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Like a lot of people, the COVID lockdowns sent me down a path of self-discovery. Being isolated from friends and family for months at a time and taking long strolls through parks on my own gave me a lot of space to think about my identity. It gave me a break from routine, from my old life, from society and its – gendered – expectations.

To be honest, I had been questioning my sexuality before COVID wreaked havoc around the world, but only when all those changes to normal life came together, I figured it out.

I went into 2020, into the lockdown, identifying as cisgender, questioning my sexuality but labelling myself as straight. Almost three years later, I now use the labels asexual, genderqueer and trans. I don’t think I have yet reached the end of my journey of discovering who I am and my labels might change, but that’s fine. I’m young. People change. Identity is fluid.

I also now use they/them pronouns for myself and I have changed my name to Carden, at least socially. It was quite a big change for me and the people surrounding me, but I have been lucky enough that my parents and my close friends have accepted and embraced me for who I am.

I’ve been on a whole journey of self-discovery and learning to embrace being LGBTQ+. However, as tough as that is, the next part of my journey feels even more scary: Christmas.

The Christmas holidays have been on my mind for several months now. It means one thing that often fills queer people with fear: family gatherings.

During COVID, larger Christmas family gatherings just weren’t really possible, so this one will be the first time I’ll be seeing lots of extended family members – many who are totally unaware of the trans journey I’ve been on.

Usually, my German part of the family meets somewhere in a restaurant in the most rural Swabia, Southwest Germany, which is where a big part of my extended family lives.

I grew up almost two hours away, so I have never been very close to anyone in my extended family as we rarely saw each other. But family meetings have always been great because I get to see people my age and connect with them over dinner.

While I’m excited to finally see extended relatives again this Christmas, the approaching gathering is also giving me massive anxiety. Last time I saw them I wasn’t identifying as trans, I was still going by my deadname and I was still using she/her pronouns.

By now I have kind of accepted the fact that misgendering and using wrong pronouns is unavoidable due to language barriers. We speak German at those family gatherings and while it is quite easy to use gender-neutral language in English, German is a whole other problem with the language being very gendered. I haven’t figured out which pronouns I’d like to use because none seem to fit me, so I have grudgingly accepted this part.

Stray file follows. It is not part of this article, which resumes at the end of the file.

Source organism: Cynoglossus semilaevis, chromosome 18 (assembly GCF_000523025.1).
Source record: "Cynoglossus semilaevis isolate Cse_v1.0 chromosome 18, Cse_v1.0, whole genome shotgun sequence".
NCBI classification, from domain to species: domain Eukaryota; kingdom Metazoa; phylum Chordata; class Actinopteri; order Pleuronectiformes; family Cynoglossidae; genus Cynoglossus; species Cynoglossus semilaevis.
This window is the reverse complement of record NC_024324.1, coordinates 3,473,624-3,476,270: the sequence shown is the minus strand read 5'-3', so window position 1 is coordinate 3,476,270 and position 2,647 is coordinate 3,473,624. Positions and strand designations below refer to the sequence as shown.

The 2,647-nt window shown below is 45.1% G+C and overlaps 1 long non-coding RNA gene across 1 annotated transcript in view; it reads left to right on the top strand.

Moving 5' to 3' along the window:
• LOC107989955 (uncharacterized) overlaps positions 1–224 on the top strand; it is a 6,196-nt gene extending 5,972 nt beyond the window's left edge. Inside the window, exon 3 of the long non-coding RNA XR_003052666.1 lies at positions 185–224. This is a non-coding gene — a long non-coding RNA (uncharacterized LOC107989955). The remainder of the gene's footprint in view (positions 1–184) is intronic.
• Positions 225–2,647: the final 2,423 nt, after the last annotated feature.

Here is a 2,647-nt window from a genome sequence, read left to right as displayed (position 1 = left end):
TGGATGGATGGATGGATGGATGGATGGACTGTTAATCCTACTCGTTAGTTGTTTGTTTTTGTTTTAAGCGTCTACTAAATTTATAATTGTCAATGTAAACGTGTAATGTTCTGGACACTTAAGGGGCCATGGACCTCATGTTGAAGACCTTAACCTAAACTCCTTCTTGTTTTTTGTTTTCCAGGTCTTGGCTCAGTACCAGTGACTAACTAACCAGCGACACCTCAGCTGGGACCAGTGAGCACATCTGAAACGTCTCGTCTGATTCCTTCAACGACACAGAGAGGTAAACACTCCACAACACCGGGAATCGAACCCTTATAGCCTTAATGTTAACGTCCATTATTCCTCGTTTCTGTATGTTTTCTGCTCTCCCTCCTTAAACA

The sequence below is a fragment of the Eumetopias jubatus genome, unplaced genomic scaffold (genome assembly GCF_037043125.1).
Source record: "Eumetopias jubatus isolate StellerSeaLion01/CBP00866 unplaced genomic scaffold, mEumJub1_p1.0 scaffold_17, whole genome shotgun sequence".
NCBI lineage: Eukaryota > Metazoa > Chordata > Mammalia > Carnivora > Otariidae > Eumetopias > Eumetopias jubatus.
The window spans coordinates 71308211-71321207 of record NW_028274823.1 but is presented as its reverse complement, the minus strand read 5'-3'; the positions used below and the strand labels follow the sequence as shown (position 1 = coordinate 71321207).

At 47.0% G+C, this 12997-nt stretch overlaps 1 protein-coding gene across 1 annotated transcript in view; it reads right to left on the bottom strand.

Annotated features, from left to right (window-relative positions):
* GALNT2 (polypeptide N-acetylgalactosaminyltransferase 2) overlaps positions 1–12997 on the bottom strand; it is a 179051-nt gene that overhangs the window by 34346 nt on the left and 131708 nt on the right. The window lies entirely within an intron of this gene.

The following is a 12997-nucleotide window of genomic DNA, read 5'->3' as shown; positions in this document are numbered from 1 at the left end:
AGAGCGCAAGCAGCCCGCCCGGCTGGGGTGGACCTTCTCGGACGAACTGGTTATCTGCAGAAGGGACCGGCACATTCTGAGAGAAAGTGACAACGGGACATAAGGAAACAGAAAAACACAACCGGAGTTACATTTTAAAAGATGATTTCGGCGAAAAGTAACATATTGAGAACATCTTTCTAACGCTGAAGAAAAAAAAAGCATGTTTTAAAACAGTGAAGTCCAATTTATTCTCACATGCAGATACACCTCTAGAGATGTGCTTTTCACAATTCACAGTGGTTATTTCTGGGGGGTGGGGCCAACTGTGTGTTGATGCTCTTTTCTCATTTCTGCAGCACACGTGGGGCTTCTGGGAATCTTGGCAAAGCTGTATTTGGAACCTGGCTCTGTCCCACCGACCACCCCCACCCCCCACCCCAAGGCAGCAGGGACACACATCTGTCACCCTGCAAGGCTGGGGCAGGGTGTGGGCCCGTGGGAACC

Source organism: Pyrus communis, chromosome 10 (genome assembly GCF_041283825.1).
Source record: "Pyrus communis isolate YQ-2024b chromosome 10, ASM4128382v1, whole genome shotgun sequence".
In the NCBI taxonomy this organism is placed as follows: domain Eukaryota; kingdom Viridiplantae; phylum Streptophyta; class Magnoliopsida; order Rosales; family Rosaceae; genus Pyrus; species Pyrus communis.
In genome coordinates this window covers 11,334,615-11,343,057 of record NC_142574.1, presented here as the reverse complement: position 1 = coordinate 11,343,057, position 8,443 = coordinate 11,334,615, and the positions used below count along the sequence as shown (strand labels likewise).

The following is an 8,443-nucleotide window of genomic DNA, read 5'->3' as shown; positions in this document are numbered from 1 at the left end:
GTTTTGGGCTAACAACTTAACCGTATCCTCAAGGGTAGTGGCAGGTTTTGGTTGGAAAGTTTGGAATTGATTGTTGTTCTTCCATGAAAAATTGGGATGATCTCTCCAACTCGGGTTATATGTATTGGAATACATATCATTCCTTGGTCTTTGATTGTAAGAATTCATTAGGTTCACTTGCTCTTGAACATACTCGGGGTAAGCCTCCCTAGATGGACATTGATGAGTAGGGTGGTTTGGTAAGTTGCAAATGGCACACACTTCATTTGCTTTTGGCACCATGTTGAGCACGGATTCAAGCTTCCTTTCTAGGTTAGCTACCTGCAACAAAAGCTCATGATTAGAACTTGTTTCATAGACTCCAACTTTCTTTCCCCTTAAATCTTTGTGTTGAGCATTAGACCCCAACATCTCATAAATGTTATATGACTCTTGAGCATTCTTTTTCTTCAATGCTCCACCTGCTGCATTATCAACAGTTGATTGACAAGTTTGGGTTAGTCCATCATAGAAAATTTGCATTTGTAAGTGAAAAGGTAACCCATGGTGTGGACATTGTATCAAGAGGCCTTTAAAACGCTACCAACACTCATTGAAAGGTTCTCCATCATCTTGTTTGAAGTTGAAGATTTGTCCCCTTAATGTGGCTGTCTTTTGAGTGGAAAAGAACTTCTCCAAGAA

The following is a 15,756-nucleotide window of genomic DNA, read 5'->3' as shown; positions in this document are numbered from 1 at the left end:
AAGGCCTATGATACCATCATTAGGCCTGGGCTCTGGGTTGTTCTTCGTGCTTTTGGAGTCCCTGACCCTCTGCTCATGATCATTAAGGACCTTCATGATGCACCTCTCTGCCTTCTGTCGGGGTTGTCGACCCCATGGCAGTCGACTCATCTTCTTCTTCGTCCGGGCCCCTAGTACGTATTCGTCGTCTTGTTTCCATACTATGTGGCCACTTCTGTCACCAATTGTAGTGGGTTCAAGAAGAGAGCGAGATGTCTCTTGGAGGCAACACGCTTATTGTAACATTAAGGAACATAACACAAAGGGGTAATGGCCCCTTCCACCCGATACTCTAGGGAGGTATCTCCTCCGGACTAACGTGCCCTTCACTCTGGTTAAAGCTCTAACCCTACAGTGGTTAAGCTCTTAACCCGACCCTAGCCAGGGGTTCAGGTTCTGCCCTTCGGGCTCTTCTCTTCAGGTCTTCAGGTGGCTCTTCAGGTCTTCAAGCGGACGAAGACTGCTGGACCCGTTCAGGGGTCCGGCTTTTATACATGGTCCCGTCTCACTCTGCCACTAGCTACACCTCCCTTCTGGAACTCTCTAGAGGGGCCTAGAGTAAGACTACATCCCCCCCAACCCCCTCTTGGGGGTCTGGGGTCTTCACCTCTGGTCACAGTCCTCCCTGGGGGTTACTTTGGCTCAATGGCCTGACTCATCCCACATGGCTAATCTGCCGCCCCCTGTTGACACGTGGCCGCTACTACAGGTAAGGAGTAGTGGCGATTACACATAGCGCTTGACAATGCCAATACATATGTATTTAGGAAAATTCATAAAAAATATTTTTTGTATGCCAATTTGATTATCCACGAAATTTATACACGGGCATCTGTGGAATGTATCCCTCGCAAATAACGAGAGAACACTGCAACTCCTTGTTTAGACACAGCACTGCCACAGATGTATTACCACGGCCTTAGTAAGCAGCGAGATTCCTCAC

I think my bigger problem is the fact that firstly, I don’t know who exactly knows about my new name. Some of them definitely know, but some are not in our family group chat and others won’t have seen things like my social media posts where I came out.

Coming out to close family is a struggle enough – even when you’re lucky enough to have accepting parents – so I am not looking forward to potentially having to do it several times in one night, face to face.

I’m also dreading hearing my deadname aloud. Similarly to coming out, it just causes me so much discomfort to correct people when they do that. And what if people start questioning me, or even challenging my identity? I always tell myself that it’s not my problem if people don’t accept who I am, but it still hurts if people do.

I know I am not the only LGBTQ+ person out there struggling in the lead up to Christmas holidays. Whether you celebrate Christmas or not, it’s so often a time for family gatherings and is supposed to feel celebratory, but it’s often just a time that LGBTQ+ people dread. Given that we face so much unacceptance as a community, it’s no wonder that LGBTQ+ young people are statistically half as likely to be ‘very close’ to their family.

This winter, some of us – like me – are anxiously anticipating coming out as trans and hearing our deadnames, others even fear violence or the dreaded return to school where anti-LGBTQ+ slurs and bullying remain far too common.

If that’s you, I want you to know that you’re not alone. It’s tough but we do have each other, there is support out there, and please know you won’t be the only person dealing with that anxiety leading up to the holidays. Our community can bring us strength and hope.

Just Like Us, the LGBTQ+ young people’s charity, is working to raise awareness of the challenges LGBTQ+ young people are facing this winter and need your donations to help make schools a safe, supportive place where young people can be themselves.

Please donate if you can –